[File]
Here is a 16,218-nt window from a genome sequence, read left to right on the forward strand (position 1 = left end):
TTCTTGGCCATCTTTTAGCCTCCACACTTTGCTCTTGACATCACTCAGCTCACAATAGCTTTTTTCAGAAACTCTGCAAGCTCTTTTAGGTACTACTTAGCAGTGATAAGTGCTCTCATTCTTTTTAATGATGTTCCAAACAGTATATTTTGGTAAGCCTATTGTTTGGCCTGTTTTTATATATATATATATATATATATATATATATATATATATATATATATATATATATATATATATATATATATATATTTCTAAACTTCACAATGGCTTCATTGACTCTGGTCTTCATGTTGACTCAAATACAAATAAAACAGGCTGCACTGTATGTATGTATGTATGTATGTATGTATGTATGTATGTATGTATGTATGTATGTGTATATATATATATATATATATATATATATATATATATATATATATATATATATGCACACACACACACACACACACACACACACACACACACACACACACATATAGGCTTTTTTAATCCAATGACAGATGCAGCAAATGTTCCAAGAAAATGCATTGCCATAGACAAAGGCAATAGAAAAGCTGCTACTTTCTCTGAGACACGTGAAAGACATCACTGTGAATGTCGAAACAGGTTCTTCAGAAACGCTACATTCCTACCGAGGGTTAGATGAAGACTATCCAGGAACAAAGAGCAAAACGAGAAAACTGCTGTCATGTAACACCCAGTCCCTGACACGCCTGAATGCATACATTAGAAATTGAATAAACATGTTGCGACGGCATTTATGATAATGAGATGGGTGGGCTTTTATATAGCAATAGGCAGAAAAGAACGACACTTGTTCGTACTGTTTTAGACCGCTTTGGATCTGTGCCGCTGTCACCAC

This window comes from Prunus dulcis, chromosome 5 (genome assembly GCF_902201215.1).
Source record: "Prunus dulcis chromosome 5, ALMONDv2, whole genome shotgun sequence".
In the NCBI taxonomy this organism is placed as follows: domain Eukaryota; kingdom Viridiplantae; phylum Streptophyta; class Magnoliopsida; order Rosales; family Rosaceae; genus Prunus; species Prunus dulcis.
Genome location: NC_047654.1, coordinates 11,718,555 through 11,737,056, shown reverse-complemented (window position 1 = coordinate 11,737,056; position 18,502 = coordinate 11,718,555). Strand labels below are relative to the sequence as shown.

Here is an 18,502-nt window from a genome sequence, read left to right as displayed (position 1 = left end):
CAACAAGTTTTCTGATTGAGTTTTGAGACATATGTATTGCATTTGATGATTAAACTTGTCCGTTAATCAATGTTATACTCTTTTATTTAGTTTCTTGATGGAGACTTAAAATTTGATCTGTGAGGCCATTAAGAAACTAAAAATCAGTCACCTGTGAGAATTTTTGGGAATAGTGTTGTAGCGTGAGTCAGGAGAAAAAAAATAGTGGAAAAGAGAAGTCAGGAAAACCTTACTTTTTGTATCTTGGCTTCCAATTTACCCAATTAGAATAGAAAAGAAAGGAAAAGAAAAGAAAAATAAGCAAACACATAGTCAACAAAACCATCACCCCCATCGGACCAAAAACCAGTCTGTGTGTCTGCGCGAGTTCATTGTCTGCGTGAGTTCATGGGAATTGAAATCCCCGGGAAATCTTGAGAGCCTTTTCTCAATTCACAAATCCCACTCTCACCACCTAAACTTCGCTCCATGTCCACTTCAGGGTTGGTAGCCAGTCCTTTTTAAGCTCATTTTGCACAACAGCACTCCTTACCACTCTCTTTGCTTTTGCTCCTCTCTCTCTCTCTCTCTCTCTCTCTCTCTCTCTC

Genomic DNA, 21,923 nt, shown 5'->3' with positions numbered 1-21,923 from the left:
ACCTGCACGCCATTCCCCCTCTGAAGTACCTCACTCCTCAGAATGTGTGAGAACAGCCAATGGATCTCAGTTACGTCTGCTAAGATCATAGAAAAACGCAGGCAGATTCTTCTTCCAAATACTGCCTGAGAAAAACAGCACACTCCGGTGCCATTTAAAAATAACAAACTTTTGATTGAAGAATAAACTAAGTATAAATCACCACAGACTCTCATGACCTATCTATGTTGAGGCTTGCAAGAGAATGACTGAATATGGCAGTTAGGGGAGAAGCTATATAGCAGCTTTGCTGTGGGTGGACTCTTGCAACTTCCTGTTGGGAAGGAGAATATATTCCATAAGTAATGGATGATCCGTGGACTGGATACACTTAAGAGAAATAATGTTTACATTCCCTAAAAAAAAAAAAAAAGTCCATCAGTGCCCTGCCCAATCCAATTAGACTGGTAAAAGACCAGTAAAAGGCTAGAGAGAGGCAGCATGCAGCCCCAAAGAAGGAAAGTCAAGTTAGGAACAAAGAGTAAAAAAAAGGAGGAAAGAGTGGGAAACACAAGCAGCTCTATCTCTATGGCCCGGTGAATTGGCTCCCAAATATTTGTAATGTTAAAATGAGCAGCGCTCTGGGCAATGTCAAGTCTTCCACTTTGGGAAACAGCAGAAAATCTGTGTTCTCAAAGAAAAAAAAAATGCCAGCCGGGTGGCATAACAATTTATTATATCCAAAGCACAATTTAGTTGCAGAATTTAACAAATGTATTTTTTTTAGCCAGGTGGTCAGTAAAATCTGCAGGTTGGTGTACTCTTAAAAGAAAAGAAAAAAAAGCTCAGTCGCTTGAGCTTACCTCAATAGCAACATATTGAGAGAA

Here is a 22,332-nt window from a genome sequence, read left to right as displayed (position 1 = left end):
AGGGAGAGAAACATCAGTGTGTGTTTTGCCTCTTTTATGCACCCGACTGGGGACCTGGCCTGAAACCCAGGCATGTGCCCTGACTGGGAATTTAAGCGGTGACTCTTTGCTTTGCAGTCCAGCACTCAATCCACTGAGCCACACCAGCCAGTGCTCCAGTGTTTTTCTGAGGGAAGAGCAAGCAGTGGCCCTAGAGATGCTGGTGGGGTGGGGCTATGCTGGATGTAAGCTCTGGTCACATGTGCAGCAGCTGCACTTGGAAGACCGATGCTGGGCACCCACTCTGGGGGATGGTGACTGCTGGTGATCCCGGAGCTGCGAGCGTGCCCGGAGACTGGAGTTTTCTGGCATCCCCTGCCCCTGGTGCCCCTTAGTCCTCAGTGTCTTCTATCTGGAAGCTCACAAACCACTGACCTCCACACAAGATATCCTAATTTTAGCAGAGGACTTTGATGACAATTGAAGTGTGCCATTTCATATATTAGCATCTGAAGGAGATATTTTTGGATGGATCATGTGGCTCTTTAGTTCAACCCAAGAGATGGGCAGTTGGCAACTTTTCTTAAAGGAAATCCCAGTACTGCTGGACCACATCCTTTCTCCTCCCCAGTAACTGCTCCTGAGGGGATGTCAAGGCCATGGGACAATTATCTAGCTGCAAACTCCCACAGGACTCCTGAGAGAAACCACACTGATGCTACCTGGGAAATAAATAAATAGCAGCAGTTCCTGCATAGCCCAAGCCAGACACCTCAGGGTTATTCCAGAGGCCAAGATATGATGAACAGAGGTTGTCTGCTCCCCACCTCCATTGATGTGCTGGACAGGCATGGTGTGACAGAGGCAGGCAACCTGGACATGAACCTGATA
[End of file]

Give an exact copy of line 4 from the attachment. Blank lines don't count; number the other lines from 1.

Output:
Source record: "Prunus dulcis chromosome 5, ALMONDv2, whole genome shotgun sequence".